Reported by Tom Kuekes, Mt. Pinos District Ranger
We’ve seen the terror of wildfire up close and much too personal. We’ve had to leave our homes, not knowing what would be there when we returned. Now, with a federal grant, a customized protection plan for our Mountian Community has been created. This Saturday, it will be revealed. There may be nothing more important any of us can do this Saturday, Jan. 13 at 4:00 p.m., than to come to learn about how we can protect our homes and families from wildfire. —Ed.
Even though there is snow on the ground, it is important for all families and business owners on the mountain to participate now in building a defense against wildfire. “When it comes to fire safety, we are never out of the woods—because we live in the woods,” Janine Tominaga of Pinon Pines often says.
Janine is the president of the Mt. Pinos Communities Fire Safe Council, a coalition of neighbors and firefighting professionals who extend an invitation to all residents and business owners on the mountain to attend the roll-out of a new Wildfire Protection Plan developed specifically for our community.
Forest Service, and the Bureau of Land Management (BLM) will also be on hand to learn about the plan and answer all questions from the public.
It took almost a year to put this plan together, with a grant from the BLM to our local Mt. Pinos Fire Safe Council.
The plan will be presented by Tim Walsh at 4:00 p.m. on Saturday, Jan. 13 at the Frazier Mountain Park Community Center. Mr. Walsh is the principal analyst for HangFire Environmental, the consulting firm that prepared the plan in cooperation with our county and federal fire agencies.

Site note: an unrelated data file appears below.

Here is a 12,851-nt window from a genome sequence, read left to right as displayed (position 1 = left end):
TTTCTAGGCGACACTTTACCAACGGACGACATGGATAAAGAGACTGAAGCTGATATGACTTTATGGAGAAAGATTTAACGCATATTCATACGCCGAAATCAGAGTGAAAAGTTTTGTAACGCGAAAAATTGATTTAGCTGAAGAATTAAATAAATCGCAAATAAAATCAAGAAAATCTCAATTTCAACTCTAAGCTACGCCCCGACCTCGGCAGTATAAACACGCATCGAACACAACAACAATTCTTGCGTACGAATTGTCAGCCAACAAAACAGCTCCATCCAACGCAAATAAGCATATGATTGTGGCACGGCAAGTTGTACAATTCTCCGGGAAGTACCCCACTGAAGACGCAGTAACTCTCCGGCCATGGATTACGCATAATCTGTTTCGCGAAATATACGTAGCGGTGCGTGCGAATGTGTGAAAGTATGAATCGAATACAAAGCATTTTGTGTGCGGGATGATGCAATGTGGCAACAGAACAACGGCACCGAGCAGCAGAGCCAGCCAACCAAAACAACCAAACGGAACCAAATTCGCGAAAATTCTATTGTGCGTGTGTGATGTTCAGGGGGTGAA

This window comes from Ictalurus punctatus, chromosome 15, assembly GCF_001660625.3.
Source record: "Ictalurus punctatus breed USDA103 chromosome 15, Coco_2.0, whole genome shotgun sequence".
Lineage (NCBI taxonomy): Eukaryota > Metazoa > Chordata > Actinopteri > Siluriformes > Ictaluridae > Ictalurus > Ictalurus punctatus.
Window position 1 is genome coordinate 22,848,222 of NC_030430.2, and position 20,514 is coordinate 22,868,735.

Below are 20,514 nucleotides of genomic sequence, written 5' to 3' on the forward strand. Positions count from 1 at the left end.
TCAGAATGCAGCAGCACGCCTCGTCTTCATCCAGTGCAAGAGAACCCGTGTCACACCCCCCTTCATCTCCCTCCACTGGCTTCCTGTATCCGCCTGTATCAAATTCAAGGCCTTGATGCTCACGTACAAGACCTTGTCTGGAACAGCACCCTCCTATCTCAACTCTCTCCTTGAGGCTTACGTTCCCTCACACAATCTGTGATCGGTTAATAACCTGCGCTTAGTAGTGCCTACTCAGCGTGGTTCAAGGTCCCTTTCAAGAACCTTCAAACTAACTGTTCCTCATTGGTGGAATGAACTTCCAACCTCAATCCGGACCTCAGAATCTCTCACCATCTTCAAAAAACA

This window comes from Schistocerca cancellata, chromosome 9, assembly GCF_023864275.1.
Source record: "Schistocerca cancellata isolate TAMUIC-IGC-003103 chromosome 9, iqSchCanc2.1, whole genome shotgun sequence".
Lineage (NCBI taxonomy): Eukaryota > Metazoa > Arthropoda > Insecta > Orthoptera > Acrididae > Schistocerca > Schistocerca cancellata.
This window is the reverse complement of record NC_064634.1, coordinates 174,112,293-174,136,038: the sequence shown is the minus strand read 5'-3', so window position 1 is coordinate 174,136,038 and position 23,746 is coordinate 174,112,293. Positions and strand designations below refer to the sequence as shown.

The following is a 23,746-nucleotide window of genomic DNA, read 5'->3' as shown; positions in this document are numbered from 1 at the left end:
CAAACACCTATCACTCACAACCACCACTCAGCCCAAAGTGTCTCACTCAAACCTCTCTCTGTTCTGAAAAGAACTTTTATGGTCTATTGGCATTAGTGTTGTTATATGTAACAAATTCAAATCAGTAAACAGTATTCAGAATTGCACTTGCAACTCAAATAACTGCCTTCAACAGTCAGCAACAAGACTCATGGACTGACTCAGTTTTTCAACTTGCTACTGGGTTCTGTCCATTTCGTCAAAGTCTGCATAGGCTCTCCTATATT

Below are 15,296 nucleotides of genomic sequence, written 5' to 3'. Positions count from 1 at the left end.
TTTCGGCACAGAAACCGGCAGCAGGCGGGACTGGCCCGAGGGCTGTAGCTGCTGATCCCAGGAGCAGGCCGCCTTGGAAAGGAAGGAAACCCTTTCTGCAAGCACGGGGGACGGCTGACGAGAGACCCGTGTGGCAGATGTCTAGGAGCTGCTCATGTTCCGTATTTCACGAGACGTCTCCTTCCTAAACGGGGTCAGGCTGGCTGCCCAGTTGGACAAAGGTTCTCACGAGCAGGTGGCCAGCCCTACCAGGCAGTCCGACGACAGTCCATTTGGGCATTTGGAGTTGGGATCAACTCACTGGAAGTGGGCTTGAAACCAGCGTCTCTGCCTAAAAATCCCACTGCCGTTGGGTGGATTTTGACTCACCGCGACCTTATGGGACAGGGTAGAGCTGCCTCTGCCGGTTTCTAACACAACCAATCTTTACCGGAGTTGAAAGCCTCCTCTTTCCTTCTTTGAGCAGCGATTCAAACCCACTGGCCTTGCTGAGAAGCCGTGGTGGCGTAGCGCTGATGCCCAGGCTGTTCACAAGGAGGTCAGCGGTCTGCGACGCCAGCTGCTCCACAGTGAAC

Mr. Walsh will give us all an overview of this plan customized to protect the Mountain Communities and entertain your questions. Officials from Kern County Fire Department, Ventura County Fire Department, the US
It is more important than ever now, considering the record-setting 2006 fire season which our communities survived.
The Mt. Pinos Communities’ CWPP is a comprehensive document, about 180 pages in length. The plan was kicked off last spring when a survey was sent to 1,000 local residents, 95 of whom responded with answers to a questionnaire covering knowledge and attitudes about fire safety.
The CWPP contains an analysis of those responses.
The study area includes over 200,000 acres incorporating the communities of Lebec, Digier Canyon, Los Padres Estates, Frazier Park, Lake of the Woods, Cuddy Valley, Pinon Pines Estates, Pine Mountain, Lockwood Valley and Camp Scheideck. Mr. Walsh performed a detailed analysis of each community.
He considered vegetation, weather patterns and infrastructure as they affect fire safety.
The CWPP concludes with recommendations based on Mr. Walsh’s detailed analysis and his 23 years of fire fighting experience.
He outlines fuels projects, infrastructure improvement and emergency planning which could save lives and property when future wildfires strike our communities. While the menu of recommendations is nonbinding, having projects listed in a CWPP is important to successfully compete for funding from many grant sources.
For the first time, a single comprehensive document has brought into one place an easily-understood account of the natural factors, the community actions, agency activities and potential projects which affect wildfire safety in our communities.
Making our communities significantly safer against wildfire will require the collective efforts of individuals, communities, and agencies.
Actions by one group without the others will not be effective. The CWPP outlines how all our efforts can work together.
See you there Saturday, Jan. 13 at 4:00 p.m. at the Frazier Mountain Park Community Center.
This is part of the January 12, 2007 online edition of The Mountain Enterprise.
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